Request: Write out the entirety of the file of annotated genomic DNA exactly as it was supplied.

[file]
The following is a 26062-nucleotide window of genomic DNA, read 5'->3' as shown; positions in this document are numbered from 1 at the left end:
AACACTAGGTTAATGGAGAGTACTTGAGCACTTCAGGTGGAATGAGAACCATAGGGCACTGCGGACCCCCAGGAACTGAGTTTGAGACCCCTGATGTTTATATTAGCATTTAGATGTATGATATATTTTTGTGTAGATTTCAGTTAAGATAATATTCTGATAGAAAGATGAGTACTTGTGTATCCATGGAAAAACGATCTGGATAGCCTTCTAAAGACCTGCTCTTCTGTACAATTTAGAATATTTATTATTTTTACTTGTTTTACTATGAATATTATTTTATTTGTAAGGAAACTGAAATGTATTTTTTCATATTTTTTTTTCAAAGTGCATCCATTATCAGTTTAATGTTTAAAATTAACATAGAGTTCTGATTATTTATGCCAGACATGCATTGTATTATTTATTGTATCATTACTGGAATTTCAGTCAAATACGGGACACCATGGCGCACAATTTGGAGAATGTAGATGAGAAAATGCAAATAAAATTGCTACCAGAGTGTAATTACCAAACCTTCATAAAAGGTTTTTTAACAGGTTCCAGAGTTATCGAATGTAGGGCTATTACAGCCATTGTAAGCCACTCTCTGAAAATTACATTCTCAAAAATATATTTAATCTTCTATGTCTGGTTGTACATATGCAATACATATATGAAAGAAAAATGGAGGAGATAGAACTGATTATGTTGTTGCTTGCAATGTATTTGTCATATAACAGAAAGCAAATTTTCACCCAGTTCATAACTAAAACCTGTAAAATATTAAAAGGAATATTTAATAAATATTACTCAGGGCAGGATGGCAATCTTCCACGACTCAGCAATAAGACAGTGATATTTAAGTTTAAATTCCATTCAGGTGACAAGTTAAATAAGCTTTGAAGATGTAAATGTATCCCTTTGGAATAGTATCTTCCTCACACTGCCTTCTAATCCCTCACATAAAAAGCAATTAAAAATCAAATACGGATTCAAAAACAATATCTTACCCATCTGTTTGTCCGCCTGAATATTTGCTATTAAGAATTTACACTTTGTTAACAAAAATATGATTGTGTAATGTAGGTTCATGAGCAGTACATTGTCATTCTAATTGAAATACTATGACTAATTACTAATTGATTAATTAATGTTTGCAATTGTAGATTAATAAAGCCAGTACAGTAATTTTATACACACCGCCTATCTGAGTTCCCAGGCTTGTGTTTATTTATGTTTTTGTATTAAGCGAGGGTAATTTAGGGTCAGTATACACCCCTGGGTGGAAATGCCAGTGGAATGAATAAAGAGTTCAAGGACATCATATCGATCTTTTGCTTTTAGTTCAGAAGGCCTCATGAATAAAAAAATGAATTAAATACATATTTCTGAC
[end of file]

The following is a 26062-nucleotide window of genomic DNA, read 5'->3' as shown; positions in this document are numbered from 1 at the left end:
AACACTAGGTTAATGGAGAGTACTTGAGCACTTCAGGTGGAATGAGAACCATAGGGCACTGCGGACCCCCAGGAACTGAGTTTGAGACCCCTGATGTTTATATTAGCATTTAGATGTATGATATATTTTTGTGTAGATTTCAGTTAAGATAATATTCTGATAGAAAGATGAGTACTTGTGTATCCATGGAAAAACGATCTGGATAGCCTTCTAAAGACCTGCTCTTCTGTACAATTTAGAATATTTATTATTTTTACTTGTTTTACTATGAATATTATTTTATTTGTAAGGAAACTGAAATGTATTTTTTCATATTTTTTTTTCAAAGTGCATCCATTATCAGTTTAATGTTTAAAATTAACATAGAGTTCTGATTATTTATGCCAGACATGCATTGTATTATTTATTGTATCATTACTGGAATTTCAGTCAAATACGGGACACCATGGCGCACAATTTGGAGAATGTAGATGAGAAAATGCAAATAAAATTGCTACCAGAGTGTAATTACCAAACCTTCATAAAAGGTTTTTTAACAGGTTCCAGAGTTATCGAATGTAGGGCTATTACAGCCATTGTAAGCCACTCTCTGAAAATTACATTCTCAAAAATATATTTAATCTTCTATGTCTGGTTGTACATATGCAATACATATATGAAAGAAAAATGGAGGAGATAGAACTGATTATGTTGTTGCTTGCAATGTATTTGTCATATAACAGAAAGCAAATTTTCACCCAGTTCATAACTAAAACCTGTAAAATATTAAAAGGAATATTTAATAAATATTACTCAGGGCAGGATGGCAATCTTCCACGACTCAGCAATAAGACAGTGATATTTAAGTTTAAATTCCATTCAGGTGACAAGTTAAATAAGCTTTGAAGATGTAAATGTATCCCTTTGGAATAGTATCTTCCTCACACTGCCTTCTAATCCCTCACATAAAAAGCAATTAAAAATCAAATACGGATTCAAAAACAATATCTTACCCATCTGTTTGTCCGCCTGAATATTTGCTATTAAGAATTTACACTTTGTTAACAAAAATATGATTGTGTAATGTAGGTTCATGAGCAGTACATTGTCATTCTAATTGAAATACTATGACTAATTACTAATTGATTAATTAATGTTTGCAATTGTAGATTAATAAAGCCAGTACAGTAATTTTATACACACCGCCTATCTGAGTTCCCAGGCTTGTGTTTATTTATGTTTTTGTATTAAGCGAGGGTAATTTAGGGTCAGTATACACCCCTGGGTGGAAATGCCAGTGGAATGAATAAAGAGTTCAAGGACATCATATCGATCTTTTGCTTTTAGTTCAGAAGGCCTCATGAATAAAAAAATGAATTAAATACATATTTCTGAC